Syria Rebels face Collapse as Thousands flee North Aleppo

By Juan Cole | (Informed Comment) | – –

On Friday, the Syrian Arab Army and its Hizbullah and Iranian/ Afghan allies made further progress in taking the area just north of Aleppo. They were apparently mainly fighting al-Qaeda, which had a stronghold in the city of Ratyan. The Russians subjected it to intensive bombing and the SAA and allies ultimately took it. Al-Qaeda (the Nusrah Front) said it had killed 25 of its attackers.

Screen Shot 2016-02-06 at 3.48.21 AM
Via Google maps (click)

In New York, as the Syrian peace talks collapsed, the Russian envoy asked out loud why even the opposition was not happy at the defeat and rollback of al-Qaeda.

The answer is, of course, that the Nusra Front has a long history of winning battles against the Baath regime of Bashar al-Assad, and so it is useful to the opposition, even if it is, like, al-Qaeda. Moreover, they don’t take its ties to Ayman al-Zawahiri, now the leader of the organization, very seriously.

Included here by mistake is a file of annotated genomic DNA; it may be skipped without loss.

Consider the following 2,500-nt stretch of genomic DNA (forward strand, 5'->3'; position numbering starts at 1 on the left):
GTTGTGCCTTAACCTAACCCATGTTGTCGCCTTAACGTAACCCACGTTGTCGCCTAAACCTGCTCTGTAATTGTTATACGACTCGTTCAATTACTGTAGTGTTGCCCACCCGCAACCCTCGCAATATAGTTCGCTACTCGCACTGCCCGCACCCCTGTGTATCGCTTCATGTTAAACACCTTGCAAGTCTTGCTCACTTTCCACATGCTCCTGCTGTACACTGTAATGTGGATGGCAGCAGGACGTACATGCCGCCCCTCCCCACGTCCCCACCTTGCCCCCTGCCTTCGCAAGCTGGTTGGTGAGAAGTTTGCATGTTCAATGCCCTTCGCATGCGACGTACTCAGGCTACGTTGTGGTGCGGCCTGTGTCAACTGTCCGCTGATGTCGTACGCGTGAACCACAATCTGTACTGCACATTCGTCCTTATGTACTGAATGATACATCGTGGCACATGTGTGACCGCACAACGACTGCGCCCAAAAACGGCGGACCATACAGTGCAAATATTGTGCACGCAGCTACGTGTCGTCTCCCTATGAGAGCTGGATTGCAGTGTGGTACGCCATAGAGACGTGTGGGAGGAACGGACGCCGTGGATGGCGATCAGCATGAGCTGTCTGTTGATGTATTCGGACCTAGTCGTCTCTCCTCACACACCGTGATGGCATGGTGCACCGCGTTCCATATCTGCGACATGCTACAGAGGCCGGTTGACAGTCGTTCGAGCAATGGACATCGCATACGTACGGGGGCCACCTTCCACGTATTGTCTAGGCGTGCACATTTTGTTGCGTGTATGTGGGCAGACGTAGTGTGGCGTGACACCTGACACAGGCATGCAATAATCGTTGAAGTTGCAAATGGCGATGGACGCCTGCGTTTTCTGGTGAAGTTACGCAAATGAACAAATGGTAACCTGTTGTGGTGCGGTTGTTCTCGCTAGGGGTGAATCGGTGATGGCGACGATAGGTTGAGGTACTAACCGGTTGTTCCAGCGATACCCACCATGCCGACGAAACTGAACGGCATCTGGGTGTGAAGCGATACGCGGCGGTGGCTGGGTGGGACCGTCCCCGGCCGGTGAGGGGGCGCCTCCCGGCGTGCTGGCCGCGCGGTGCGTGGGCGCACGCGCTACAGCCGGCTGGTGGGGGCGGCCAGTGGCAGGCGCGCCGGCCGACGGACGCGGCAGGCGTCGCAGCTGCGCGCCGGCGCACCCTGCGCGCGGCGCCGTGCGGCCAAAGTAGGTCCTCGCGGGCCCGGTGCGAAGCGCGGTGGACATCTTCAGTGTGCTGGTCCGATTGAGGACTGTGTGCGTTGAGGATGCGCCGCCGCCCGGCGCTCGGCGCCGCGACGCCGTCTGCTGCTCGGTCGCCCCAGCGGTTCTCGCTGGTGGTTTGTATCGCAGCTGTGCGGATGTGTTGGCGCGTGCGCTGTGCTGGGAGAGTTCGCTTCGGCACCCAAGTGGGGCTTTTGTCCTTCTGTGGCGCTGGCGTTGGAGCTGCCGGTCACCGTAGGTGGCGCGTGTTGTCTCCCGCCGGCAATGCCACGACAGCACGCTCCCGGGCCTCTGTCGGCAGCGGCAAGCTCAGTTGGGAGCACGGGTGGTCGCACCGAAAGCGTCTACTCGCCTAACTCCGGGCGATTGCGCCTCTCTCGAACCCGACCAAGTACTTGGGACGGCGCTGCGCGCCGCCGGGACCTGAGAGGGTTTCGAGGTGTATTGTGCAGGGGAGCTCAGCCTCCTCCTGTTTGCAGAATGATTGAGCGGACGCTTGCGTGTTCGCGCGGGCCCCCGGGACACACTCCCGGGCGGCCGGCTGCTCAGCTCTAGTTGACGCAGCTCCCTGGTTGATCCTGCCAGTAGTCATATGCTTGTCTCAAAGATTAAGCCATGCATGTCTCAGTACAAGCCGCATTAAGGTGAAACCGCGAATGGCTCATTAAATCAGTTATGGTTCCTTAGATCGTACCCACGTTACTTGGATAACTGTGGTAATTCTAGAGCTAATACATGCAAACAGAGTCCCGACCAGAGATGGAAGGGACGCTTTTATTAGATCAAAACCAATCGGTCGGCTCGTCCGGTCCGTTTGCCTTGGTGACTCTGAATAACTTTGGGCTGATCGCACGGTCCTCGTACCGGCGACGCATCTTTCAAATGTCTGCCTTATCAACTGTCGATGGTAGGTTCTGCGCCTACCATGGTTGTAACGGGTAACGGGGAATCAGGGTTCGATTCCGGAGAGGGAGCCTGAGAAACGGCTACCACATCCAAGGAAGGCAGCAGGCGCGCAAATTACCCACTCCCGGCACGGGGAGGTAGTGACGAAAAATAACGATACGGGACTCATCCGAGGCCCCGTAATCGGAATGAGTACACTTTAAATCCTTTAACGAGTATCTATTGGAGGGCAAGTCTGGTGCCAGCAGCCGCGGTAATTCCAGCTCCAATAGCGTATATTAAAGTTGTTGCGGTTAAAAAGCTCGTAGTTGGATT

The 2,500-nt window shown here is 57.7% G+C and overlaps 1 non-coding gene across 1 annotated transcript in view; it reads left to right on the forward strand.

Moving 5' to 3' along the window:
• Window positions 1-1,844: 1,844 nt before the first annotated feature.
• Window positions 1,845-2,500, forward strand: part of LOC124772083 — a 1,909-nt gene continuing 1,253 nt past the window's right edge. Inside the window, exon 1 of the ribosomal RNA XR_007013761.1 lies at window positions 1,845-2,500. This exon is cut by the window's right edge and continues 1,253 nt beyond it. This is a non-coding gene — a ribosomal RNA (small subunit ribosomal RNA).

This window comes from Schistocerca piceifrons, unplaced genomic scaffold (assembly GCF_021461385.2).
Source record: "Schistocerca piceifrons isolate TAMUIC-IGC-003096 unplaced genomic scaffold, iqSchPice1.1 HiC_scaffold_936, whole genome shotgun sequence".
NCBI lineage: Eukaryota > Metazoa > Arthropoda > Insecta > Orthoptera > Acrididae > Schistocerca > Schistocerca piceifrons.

Unfortunately for us, I think the US is more or less indirectly backing al-Qaeda in Syria (not ISIL but the Nusra Front).

Jenane Moussa, who has reported from inside Syria, pointed out that government troops still hadn’t surrounded Aleppo to the east, and made us a map of what she thinks the situation looks like.

AFP interviews experts who concur that the Syrian regime is now likely to subject the 360,000 people in eastern Aleppo to a blockade and siege, as it had done successfully to Homs, until it can kill off the guerrillas opposing it.